It was July 14, 2011. Or maybe it was July 15. I remember it was close to my brothers birthday and I was preoccupied thinking about what I was going to buy him when I stopped at the gas station to fill up on the way to the oncologist. I should have been more concerned about yet another round of chemo meds that didn’t seem to affect the tumor filling the space where my dad’s liver once was.
Regardless of what I was thinking about, what I wasn’t thinking about was the location of my keys when I hit the door lock and climbed out of my Acura. Cup holder. Literally a God sent AAA tow truck is in the next pump and I flip my hair and plead with the driver to pop open my door while my tank fills. He agrees, and silently collects his tools while I chatter about how late I am running, and silently wonder why he isn’t flirting with me. Before I can thank him he is back in his truck. relieved I get in the car. Call dad and explain my delay, and how lucky I was to find a AAA truck driver, literally for the second time in two weeks after locking my keys in my car. Kaiser is running late as usual and he tells me he will meet me in the waiting room. We are both nervous, about what the doctor has to say and the conversation keeps circling back to the awkward silence that surrounded the mutual unspoken fear. Finally, he chuckles and says something to the extent of “its never as bad as we think it is- lets just get it over with.”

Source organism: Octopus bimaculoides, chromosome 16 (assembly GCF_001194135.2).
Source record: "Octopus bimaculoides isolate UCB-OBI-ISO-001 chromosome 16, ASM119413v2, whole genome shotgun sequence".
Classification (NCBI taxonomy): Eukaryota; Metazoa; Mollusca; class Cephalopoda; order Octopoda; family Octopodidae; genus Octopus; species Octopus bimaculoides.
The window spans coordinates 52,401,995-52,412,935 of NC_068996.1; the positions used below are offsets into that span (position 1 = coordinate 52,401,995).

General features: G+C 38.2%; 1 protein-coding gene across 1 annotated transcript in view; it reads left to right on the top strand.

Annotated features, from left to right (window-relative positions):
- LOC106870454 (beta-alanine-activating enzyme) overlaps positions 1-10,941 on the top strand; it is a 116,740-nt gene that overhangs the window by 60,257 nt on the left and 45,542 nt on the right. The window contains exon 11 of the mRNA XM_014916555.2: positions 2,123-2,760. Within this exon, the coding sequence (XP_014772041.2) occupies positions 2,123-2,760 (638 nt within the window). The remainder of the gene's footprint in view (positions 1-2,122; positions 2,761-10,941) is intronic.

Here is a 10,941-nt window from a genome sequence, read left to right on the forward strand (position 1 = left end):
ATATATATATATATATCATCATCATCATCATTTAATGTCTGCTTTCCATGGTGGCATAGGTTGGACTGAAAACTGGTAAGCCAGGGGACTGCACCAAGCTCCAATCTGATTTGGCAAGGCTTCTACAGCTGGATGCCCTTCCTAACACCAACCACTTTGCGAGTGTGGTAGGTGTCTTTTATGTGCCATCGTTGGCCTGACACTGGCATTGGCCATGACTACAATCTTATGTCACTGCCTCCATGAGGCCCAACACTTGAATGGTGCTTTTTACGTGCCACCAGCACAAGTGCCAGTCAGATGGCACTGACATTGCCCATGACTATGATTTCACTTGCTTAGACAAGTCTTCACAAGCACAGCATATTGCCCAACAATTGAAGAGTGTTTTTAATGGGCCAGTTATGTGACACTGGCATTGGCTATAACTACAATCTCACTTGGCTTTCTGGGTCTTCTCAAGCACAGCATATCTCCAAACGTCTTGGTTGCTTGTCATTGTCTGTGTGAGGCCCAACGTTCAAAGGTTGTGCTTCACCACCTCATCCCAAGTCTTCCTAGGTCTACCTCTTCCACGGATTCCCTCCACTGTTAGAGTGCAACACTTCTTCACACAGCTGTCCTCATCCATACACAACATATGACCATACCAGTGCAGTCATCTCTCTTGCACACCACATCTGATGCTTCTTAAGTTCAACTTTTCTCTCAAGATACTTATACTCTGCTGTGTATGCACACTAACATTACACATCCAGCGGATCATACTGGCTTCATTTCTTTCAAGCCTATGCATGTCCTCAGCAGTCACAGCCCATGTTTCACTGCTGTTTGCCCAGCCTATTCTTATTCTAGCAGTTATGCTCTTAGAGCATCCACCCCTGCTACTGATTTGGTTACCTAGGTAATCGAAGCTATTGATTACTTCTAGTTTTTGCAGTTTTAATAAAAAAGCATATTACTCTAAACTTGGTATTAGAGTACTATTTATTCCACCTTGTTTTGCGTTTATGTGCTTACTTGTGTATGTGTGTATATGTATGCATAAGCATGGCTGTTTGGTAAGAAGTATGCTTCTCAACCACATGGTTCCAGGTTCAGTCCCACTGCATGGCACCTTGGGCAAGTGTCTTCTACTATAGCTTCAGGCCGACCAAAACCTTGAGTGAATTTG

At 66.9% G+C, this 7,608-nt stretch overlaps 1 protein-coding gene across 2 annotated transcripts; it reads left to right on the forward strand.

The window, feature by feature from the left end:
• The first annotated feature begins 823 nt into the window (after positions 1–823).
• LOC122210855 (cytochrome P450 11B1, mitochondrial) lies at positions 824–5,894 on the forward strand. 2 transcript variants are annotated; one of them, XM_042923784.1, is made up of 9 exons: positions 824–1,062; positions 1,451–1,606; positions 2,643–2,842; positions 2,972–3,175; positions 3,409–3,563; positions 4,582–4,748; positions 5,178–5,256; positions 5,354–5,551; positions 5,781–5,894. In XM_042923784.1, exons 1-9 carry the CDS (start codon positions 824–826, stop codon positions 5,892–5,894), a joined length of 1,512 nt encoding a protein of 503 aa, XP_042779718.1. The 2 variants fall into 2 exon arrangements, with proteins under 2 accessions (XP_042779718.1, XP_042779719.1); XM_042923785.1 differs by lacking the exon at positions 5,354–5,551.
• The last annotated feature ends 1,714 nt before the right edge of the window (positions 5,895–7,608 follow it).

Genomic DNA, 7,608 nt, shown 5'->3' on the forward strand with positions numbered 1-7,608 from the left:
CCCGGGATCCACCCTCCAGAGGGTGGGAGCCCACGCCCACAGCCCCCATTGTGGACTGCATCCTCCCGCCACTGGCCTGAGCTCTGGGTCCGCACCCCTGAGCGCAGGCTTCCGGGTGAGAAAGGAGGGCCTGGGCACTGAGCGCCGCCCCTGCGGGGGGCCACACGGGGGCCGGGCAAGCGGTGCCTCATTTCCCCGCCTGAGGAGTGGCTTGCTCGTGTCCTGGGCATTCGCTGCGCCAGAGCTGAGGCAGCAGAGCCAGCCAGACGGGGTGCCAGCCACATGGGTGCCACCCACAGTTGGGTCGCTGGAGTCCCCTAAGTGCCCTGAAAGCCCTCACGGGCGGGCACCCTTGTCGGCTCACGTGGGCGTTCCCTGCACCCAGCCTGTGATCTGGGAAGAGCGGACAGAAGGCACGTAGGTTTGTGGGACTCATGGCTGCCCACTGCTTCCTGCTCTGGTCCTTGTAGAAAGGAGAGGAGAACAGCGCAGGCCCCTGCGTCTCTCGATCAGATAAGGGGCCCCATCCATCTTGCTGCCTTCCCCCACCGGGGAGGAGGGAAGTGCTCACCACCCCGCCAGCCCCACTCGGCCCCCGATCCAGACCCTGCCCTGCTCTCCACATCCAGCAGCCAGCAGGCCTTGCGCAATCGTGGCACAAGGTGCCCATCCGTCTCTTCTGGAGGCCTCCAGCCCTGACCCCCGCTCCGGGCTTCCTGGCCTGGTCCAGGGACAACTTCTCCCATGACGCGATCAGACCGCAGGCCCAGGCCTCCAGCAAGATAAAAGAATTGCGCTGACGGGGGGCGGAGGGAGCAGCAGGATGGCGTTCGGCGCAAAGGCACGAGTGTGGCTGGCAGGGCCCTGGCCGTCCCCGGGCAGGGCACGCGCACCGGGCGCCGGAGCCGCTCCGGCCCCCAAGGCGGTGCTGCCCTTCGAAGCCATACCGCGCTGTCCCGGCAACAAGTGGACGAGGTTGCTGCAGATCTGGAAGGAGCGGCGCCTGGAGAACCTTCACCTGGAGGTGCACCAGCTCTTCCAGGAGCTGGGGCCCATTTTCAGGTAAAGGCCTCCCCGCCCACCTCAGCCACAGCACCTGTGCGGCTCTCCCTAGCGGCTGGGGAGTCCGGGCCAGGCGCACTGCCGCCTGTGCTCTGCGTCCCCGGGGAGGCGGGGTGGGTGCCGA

The Doctor walks into the rooms and stutters my name. My heart sank.
Walking out of the room, I am crying so hard the nurse gives my a hug and a handful of tissues. I wipe my face and ball them up and leave lint all over myself. Were silent walking to the parking lot and when we get there he leans forward to hug me too. I leave lint all over the back of his Navy work shirt and think about how much longer he will be working. And how all of the sudden the number of dad hugs I have left are finite. I wipe my eyes again, and his twinkle, “Can I ever be right about anything?”
We called out of work and went to the fair. I ate a fried Klondike bar and we drank a few beers.
I never want to forget one second of that day. It was the worst day of my life.